Clinic closures are happening in “blue” states as well as “red “ones. The Abortion Care Network, a Washington, D.C.-based association of independent abortion clinics, estimates that for every three closures in a conservative red state there have been two in liberal, or abortion-permissive, blue states.
In another example of adverse conditions for many clinics, America’s largest abortion network, Planned Parenthood, has been steadily eating up market share. In 1993 fewer than 10% of U.S. abortions were done in Planned Parenthood facilities. By 2011 Planned Parenthood’s total market share had increased to 32%. This expansion can easily be attributed to the building of mega-clinics. In Houston in 2010, Planned Parenthood built the largest administrative and medical abortion facility in the nation, stating that it sought to reach 30,000 more clients annually.
This is merely one of 21 mega-clinics—typically able to see more than 17,000 patients a year, versus 5,000 in an average clinic—Planned Parenthood has opened or planned nationally since 2004. Three of these were in Texas, including two that opened after the passage of the 2013 bill that is the subject of litigation. This increased capacity affects the competition no less than when a Lowe’s or Home Depot moves into an area and the local hardware store closes, or when locally run stores are unable to compete with national box-store giants like Wal-Mart.
The co-founder of a clinic that closed in Washington state in 2010 said, “We would not be closing today if Planned Parenthood had not started providing abortion services in the same town.” A June 23, 2008, article in The Wall Street Journal quoted clinic operator Amy Hagstrom Miller saying “This is not the Planned Parenthood we all grew up with . . . they now have more of a business approach, much more aggressive.” Ms. Hagstrom Miller, whose network of Whole Women’s Health clinics is now the plaintiff in the case against Texas that the Supreme Court will hear this week, told the Journal back then that Planned Parenthood “put local independent businesses in a tough situation.”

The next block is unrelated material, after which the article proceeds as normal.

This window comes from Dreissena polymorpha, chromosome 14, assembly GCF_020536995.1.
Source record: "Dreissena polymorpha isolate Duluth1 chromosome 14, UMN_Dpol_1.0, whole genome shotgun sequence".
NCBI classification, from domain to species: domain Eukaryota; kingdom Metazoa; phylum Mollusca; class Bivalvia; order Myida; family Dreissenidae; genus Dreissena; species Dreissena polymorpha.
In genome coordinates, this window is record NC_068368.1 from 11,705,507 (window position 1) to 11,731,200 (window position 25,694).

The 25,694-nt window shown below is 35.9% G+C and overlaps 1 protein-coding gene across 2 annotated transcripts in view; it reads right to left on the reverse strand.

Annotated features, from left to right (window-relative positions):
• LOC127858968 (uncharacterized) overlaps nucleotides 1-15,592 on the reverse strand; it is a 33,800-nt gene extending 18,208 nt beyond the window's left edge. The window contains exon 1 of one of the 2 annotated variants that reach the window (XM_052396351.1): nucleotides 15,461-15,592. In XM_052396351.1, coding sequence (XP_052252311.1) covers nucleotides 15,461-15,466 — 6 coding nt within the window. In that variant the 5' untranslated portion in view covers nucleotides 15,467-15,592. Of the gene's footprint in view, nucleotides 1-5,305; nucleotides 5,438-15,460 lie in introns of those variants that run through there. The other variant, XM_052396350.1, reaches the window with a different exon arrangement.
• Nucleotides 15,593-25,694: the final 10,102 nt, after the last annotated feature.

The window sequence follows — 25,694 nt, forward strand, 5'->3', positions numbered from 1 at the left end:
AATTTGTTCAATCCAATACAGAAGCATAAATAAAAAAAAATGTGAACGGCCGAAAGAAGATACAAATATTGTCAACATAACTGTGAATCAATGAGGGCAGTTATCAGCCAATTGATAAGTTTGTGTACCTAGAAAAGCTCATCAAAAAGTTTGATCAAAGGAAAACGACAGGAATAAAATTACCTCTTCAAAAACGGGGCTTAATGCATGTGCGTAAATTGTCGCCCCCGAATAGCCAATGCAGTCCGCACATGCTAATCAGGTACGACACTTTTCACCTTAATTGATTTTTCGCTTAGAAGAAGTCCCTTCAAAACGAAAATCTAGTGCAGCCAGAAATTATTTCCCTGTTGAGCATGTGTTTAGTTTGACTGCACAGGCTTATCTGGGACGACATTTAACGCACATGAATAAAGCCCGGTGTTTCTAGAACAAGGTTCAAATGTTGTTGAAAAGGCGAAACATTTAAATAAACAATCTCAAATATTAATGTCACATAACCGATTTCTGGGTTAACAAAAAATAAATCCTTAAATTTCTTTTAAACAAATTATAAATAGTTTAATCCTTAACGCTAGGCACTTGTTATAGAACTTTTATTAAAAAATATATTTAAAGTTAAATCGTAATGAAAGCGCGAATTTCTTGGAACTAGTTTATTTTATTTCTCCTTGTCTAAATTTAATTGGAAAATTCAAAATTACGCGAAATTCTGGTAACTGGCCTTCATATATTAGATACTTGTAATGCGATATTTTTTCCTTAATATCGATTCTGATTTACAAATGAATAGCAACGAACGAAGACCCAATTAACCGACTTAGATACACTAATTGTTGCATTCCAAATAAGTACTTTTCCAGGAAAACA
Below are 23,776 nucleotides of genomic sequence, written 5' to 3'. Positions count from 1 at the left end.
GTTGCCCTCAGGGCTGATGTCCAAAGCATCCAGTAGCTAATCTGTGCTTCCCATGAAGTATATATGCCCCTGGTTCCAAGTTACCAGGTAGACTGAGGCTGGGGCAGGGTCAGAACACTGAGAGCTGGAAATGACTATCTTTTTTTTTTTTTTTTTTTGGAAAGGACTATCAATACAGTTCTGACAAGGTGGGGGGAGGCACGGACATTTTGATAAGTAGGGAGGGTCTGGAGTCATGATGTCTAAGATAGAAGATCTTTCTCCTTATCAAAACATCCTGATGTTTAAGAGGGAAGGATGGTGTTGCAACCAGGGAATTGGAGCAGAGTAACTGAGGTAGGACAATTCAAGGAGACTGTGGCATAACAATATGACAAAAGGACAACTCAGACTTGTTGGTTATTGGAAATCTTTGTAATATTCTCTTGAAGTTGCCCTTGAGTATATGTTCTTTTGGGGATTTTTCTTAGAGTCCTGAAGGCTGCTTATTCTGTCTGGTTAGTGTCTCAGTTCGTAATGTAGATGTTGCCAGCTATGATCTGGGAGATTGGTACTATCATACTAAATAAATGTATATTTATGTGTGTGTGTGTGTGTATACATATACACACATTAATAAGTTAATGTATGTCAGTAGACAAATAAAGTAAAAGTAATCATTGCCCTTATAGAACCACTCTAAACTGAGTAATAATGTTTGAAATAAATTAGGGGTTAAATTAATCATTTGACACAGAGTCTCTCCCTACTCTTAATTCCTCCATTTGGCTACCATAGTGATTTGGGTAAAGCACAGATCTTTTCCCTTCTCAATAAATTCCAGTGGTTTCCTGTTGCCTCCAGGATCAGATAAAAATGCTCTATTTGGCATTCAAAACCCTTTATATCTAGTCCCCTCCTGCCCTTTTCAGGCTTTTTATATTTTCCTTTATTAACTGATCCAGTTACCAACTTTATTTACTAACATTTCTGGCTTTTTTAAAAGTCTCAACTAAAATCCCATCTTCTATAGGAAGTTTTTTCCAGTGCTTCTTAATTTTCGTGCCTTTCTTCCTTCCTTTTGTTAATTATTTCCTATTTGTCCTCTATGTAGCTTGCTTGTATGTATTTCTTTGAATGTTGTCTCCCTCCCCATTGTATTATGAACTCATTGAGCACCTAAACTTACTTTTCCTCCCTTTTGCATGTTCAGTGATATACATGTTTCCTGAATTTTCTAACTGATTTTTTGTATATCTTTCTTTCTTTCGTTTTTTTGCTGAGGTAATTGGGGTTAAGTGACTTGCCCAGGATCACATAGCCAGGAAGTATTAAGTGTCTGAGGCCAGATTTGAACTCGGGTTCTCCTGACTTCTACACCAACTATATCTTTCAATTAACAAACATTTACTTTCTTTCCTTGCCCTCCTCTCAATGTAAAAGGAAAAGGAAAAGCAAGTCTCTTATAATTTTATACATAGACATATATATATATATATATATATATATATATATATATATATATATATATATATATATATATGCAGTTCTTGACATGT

The market forces in the abortion industry, including Planned Parenthood’s expansions, are akin to the consolidations occurring in multiple industries, including health-care generally. Government funding allocations and limits are affecting U.S. health care across the board, and abortion in states that do fund the procedure may be just one more example.
In sum, the number of abortion facilities in Texas has gone down over time—but the state’s experience is not unique. The real news more than four decades after Roe v. Wade is that abortion is on the decline almost everywhere, with no signs of its becoming an accepted part of regular medical care.
This article appeared in the Wall Street Journal. Mr. Donovan is the president of the Charlotte Lozier Institute, the education and research arm of the Susan B. Anthony List. The List is a nonprofit organization that supports pro-life politicians.